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BYZANTINE SHIPWRECKS EXPLORED BY THE CENTRE FOR UNDERWATER ARCHAEOLOGY IN THE BLACK SEA

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This article is a brief overview of the Byzantine shipwrecks discovered by the Centre for Underwater Archaeology of Kiev National University along the shelf of the Crimean Peninsula, in the Black Sea.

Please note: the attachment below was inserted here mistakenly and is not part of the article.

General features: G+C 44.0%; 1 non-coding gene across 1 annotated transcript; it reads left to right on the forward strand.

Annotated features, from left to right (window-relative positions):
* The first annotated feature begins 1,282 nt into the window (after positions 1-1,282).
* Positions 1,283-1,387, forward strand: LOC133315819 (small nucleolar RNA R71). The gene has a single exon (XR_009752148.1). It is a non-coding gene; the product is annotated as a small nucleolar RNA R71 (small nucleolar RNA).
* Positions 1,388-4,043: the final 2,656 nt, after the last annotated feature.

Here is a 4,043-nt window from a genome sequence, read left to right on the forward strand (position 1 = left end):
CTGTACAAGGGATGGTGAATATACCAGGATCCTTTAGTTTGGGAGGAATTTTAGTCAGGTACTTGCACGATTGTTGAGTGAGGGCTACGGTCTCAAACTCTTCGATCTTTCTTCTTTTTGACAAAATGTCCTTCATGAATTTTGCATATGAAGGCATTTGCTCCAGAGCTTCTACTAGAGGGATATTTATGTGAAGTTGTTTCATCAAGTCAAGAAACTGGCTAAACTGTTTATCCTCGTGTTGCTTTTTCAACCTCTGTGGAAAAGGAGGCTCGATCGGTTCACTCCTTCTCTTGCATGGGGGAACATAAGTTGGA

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  I. I. Morozova (Ukraine), J. A. Albertson (USA) BYZANTINE SHIPWRECKS EXPLORED BYTHE CENTRE FOR UNDERWATERARCHAEOLOGY IN THE BLACK SEA  This article presents the Byzantine shipwrecks discovered by the Centre or Underwater Archaeology o Kiev National University along theshel o the Crimean Peninsula, in the Black Sea. Key words: Byzantine shipwreck, underwater archaeology, the Black Sea, Crimea.  The Black Sea played a critical role in maritime trade, bringing peoples and cultures together. Since the BronzeAge both small boats and large ships, loaded with cargos and people urrowed the Sea. The height o ancientmaritime trade was reached during the Greek Colonization in the 7 th 3 rd centuries BC and continued during theByzantine Epoch. Ater the all o the Eastern Roman Empire, its successor Byzantium maintained its status asa thallocracy. From the 5 th until the beginning o the 7 th century AD the Byzantine eet dominated the entireMediterranean.In this century the Slavs began launching maritime campaigns rom the northern shores o the Black Sea,reaching Mediterranean, Adriatic, Aegean waters. Comparatively, on the western edge o the Mediterranean theArabs began launching invasions on both land and sea. Beginning in this period, Byzantine seaaring took onan increasingly military character, and rom the 7 th to 11 th centuries several signicant naval battles were oughtbetween the Byzantines and the Slavs. The Slavs’ eet was so dreadul or the people o Tsarigrad (Constantinople) that the Black Sea was at timesreerred to as the “Russ Sea”. In the 11 th century the Crusades were launched, and eets rom the Maritime Republicso the Italian peninsula became the main trade and naval orces in the Black Sea waters.When the Byzantines lost control over the Bosporus in the 13 th century, the Black Sea appeared to be open ormerchants rom Western Europe, most o all or the Venetians, Pisans and Genoese.By virtue o experienced and adventurous Italian negotiators and seaarers, maritime trade in the Black Seaduring the 13 th to the 17 th century turned rom local to international in scope. Venetian and Genoese galleys calledat the ports o Caa, Tana, and later Sudak. In this way regular navigation in the region was established.In summary, rom the 5 th to the 15 th century military and merchant ships periodically crossed the Black Searom Constantinople and Synop to Cherson, Sudak and other Crimean ports. Along the Crimean coasts, local boatsbrought goods to the ports o smaller towns. The sea trafc was quite intense, and within this prolic businesslosses inevitably occurred.For instance, as it ollows rom a historical source, in AD 766 the Emperor Constantin V Copronim lost almosthis entire eet o 2,600 ships because o storm near the Varna shores   [ 6 , с. 97]. “Two thousand six hundred sunkenchelandia  this is a highly attractive gure or any underwater explorer”, writes M. Lazarov, a Bulgarian author o the book “Lost Flotilla” [ 6 , с. 97].But even i it was assumed that in a navigable season at least one ship could be lost in the Black Sea, then morethan two thousand vessels could rest on the sea oor, and only a ew o them have been discovered and are beingstudied by scientists.As illustration o this, a joint American research team discovered our ships o the 4 th 6 th centuries AD near the Turkish city o Synop. The primary investigation was conducted by the means o ROVs and side scan sonar [ 15 ]. The outstanding excavations at Yenikapi, Turkey revealed to the world a medieval port o Constantinoplesituated on the European part o Bosporus, where scientists unearthed not only warehouses and piers with a largeamount o archaeological material, but also thirty two vessels rom the 5 th to the 11 th centuries o various sizes andunctions [ 13 ].At present, at least six shipwrecks o the Byzantine period are known to lie o the shores o Crimea in depthsaccessible by scientic and archaeological divers.From the rst days o its oundation to the present, underwater archaeologists rom the Centre or UnderwaterArchaeology o the National Taras Shevchenko University o Kiev have been conducting extensive surveys in thesouth-eastern Crimea in order to localize and map the locations o possible shipwrecks and other underwaterarchaeological sites.  1000 років візантійської торгівлі (V–XV століття) 209 Various shipwreck sites as well as the remains o ancient settlements along the southern coast o the Crimeahave been inspected. Underwater exploration was carried out in the waters o the harbour o Chersonesos, onthe shel between Gurzu and Alushta, in the Bay o Sudak, between the Capes o Meganom and Ai-Foka, in theharbour o the ancient settlement o Kimmerik in the territory o the Opuk nature reserve, in the waters o theKerch Peninsula and at the opposing tip o the Crimean Peninsula  the Cape o Tarhankut. The oldest Byzantine archaeological material was ound in the waters near the Cape o Plaka. The cape o Plakais situated on the southern coast o the Crimean peninsula, where the harbour o Partenit/Lampad was established. This harbour, mentioned in ancient texts [ 7 , с. 89, 108-109], was the extremity o an important maritime traderoute in the Black sea connecting the Crimea to Sinop. The Shipwrecks at Cape Plaka Cape Plaka is a monument o nature. Situated on the south coasto Crimea, it is a low cape to the east o Ayu-Dag. It is a unique, ungi-orm rock resembling an owl in prole, eaturing abrupt slopes runthrough by numerous cracks. Near the cape lie a group o smallislands o the same srcin, called the “Bird’s Rocks”. In ancient timesa ortication and a light-house called the Lampados , mentionedby ancient geographers [ 1, c. 69], was situated on the cape. Themedieval settlement and trading post o Partenit was located nearbyto the west.In 1993 the remains o wreck sites at Cape Plaka were discovered.A concentration o large ragments o medieval amphoras, two o which were complete, was ound between the rocks. A ragment o alead sheathing was also recovered. The frst shipwreck  (Fig. 1) was discovered on the eastern side o the Cape, at a depth o 10 m. It carried a cargo o amphoras, mainlyo two types: LRA1 and carrot amphoras o the Sinopean type. AllLRA ragments ound at Plaka belong to amphoras with cylindricalbodies. The clay is light yellow, light red or cream-colored. Someragments rom the Plaka shipwreck contain the remnants o resinlinings. All examples o “carrots” are quite homogenous in type;they have a tapered body with two loop handles. The handles areattached to the middle o the neck and are oval in section. A highrounded neck with a heavy knobbed or beak shaped rim ares to the horizontal ribbing o the body. The conicalbases are o two types  one tapering and one rounded and hollow inside. The vessels are made o pale-pinkishclay, and the outer surace is covered by a brown patina with organic impregnations as a result o long-lastinginteraction with its seawater environment.Chemical analyses or both types were made atthe Ceramological Laboratory in Lyon (France) by Dr.Y. Waksman. The shipwreck has been dated to the 7 th  century AD according to ceramic evidence [ 14 ]. The second shipwreck  (Fig. 2) at Plaka Cape wasdiscovered to the west o Cape Plaka, lying on the sea bedat a slope ranging rom six to ten meters. It consisted o sixtyamphora-jars, in ragments, o the 9 th to 11 th centuries AD.Some o the upper parts retained traces o cork stoppers. The assemblage was comprised o two types o pottery. The rst, considered to be o Taman production, is quitecommon in the Black Sea and was transported all over theregion [ 8 , c. 52-59; 9 , с. 161-162]. They possibly containednaptha and served as containers or its transportation [ 5 ]. The second type o amphora ound on site is a local vessel,called the Prichernomorskii type.Fig. 1. Amphoras rom Cape Plaka.Fig. 2. Vessels rom Cape Plaka.  Morozova I. I., Albertson J. Byzantine Shipwrecks explored by the Centre or Underwater Archaeology in the Black Sea 210 The third shipwreck  was located on the eastern edge o the Cape. Amphoras, plain and coarse ware, black slip pottery o the Classical and Hellenistic periods represent the archaeological material present, which has beenpresented in several articles [ 1 , c. 66-67]. Shipwrecks near the Adalary Rocks Between Alushta and Gurzu, on the south coast o Crimea is the world renowned youth camp “Artek”. Directlyin ront o the camp, the   Adalary Rocks islets rise rom the sea to heights o 35 and 48 m. They were explored bythe CUA team and a joint Ukrainian  Polish expedition in 1995 and 2006. Potentially several shipwrecks o ancientand medieval srcin were ound. Amphoras, pithoi, and table and kitchen pottery, together with anchors and millstones o medieval srcin were discovered. Most o the material lies on the eastern side o the rocks [ 3 , с. 99-103]. Shipwrecks   in the Bay o Sudak: Cape Meganom  The Sudak region is well known due its historicalimportance during antiquity and the medieval period.Medieval Sudak rose to become one o the major tradingand crat centres in the 8 th century AD, and dominated theentire region rom the Genoese colonization until the endo the 15 th century. During that time and even more sorom the beginning o the 14 th century, the internationaltrade o the entire Black Sea region was conducted viaSudak. Over the centuries it has been known by manynames: Sygdeya to the Greeks, Surozh to the Russians,Sugdak or Soltak to the Eastern traders, and Soldaya bythe Genoese.Cape Meganom lies to the east o the Sudak ortress. Itis a mountainous “peninsula on the peninsula”, by ar themost outstanding cape in all Crimea, possesing severalsmaller capes o its own as well as valleys and a marvellousvariety o coastal landscapes.An archived document o the 15 th century, “A Petitionby Francesco Lomellini to Doge Giano di Camporegosoand the Council o Elders o Genoa” notes the loss o two Venetian galleys sunk near Cape Meganom [ 4 , c.44-45]. In 20012002 and rom 2005-present time CUAhas been carrying out surveys o the seaoor in searcho the aorementioned ships. While they have not yetbeen ound, three sites with medieval pottery have beendiscovered. The frst site: a shipwreck  (Fig. 3). An archaeological material spread was discovered during the rst surveyo the western coast o the Meganom Peninsula in 2000. The material lies beneath the sand 100 m rom shore atan average depth o 8 m, between stones at the bottom o small slope along the seaoor. Fragments o amphoraswere concentrated in a rather small zone and belonged to the same time period, the 10 th 11 th centuries, as ananchor ound there [ 2 ].By now three shipwrecks containing similar goods are known rom the Serce-Limani wreck in MediterraneanSea, where amphoras o the 11 th century were an essential part o the cargo [ 10 ] and two shipwrecks dated to the10 th to 11 th centuries near the Cape o Tekmezar in the Sea o Marmara, where they comprised the main cargo o the vessels [ 11 ]. The second site is located on the eastern side o Cape Meganom. Fragments o amphoras and an anchor wereindicated at a depth o eight to ten meters among stones in an area about 300 m 2 . The third site is located on the western side o Cape Bogaz. The archaeological material, comprising ragmentso amphoras was located at a depth o eight meters and lying among stones. The material spread was about 200 m 2 .Fig. 3. Amphoras rom Meganom.  1000 років візантійської торгівлі (V–XV століття) 211  The analysis o retrieved underwater archaeologicalmaterial and the data gathered during the expeditionsallowed us to assume that several, approximately twoor three, medieval anchorage sites have been locatedat the Capes o Meganom and Bogaz. Most likely thearchaeological material entered the sea while the shipswere at anchor to allow the crew to rest to rell on water(there was a resh water spring on shore in the vicinity)and to shelter themselves against the western andeastern gales. The residual eight amphora ragmentscomprise a wide chronological period ranging romthe 6 th to the 13 th century   [ 3 , с. 154-155]. Shipwrecks in the Bay o Sudak: Novy SvetThe frst shipwreck  (Fig. 4) site was discoveredduring the underwater archaeological exploration o the shel area in the western part o the Bay o Sudak,near the small resort town o Novy Svet. Four coins o the Byzantine Emperor Isaak the Second Angel (11851195) ound on site indicate that the date o the wreck sitemay be the late 12 th century AD. Two types o amphoras are were ound there: The rst type is known as the Günsenin type I. It is characterized by a ribbed, spherical, oval body and thick handles, which are attached under the rim at the neck o the vessel. There are two variations o the neck  someare very short, while others are o medium height. The clay that was used or this type is either pale-brown orpale-red in colour. Most o the grafti scratched into the clay take the orm o Greek letters. Amphoras o thistype are dated between the second hal o the 10 th  century and the rst hal o the 11 th century AD [ 12 ]. The coins ound on site, however, give a later date the beginning o the 12 th century. The second type isknown as the Günsenin type II and is characterizedby a pear-shaped body with a rounded bottom. Onthe body, there are two distinctive ridged zones,contrasting with the otherwise smooth surace. Oneo the zones is located at the lower join o the handle,the other is placed close to the bottom. Large handlesare attached at the neck directly under the rim, thenalign with or even rise above the collar. Furthermore,two o the recovered amphoras were marked by a pairo stamps. The stampon theshoulder has an open ended oval border ormed by a wide and shallowline, and another smaller circular stamp was placed on the vessel’s neck.Grafti consisting o Greek letters and geometric signs have also beenound. Amphoras that were uncovered rom the sand were still sealedwith their srcinal pine cork stoppers. This type o vessel was widelydistributed throughout the Mediterranean and the Black Sea basin. Mostresearchers date this type rom the second hal o the 10 th century to thebeginning o the 12 th century.In addition, an shipwreck o an earlier period is possibly locatedbelow the Bay o Novy Svet. “Amphora-Jars” (Fig. 5) together with vesselso Prishernomorskyi type (Fig. 6), a production o local workshops, wereound. This pottery is dated to the 9 th to the early 11 th centuries AD.Another important shipwreck o the late medieval period is so locatedhere as well  a shipwreck rom the 13 th century AD, o Italian srcin witha cargo o Late Byzantine amphoras and glazed pottery. At present, thisFig. 4. Amphoras rom Novy Svet.Fig. 5. Amphora-jars rom Novy Svet.Fig. 6. Prishernomorskyi type ampho-ras rom Novy Svet.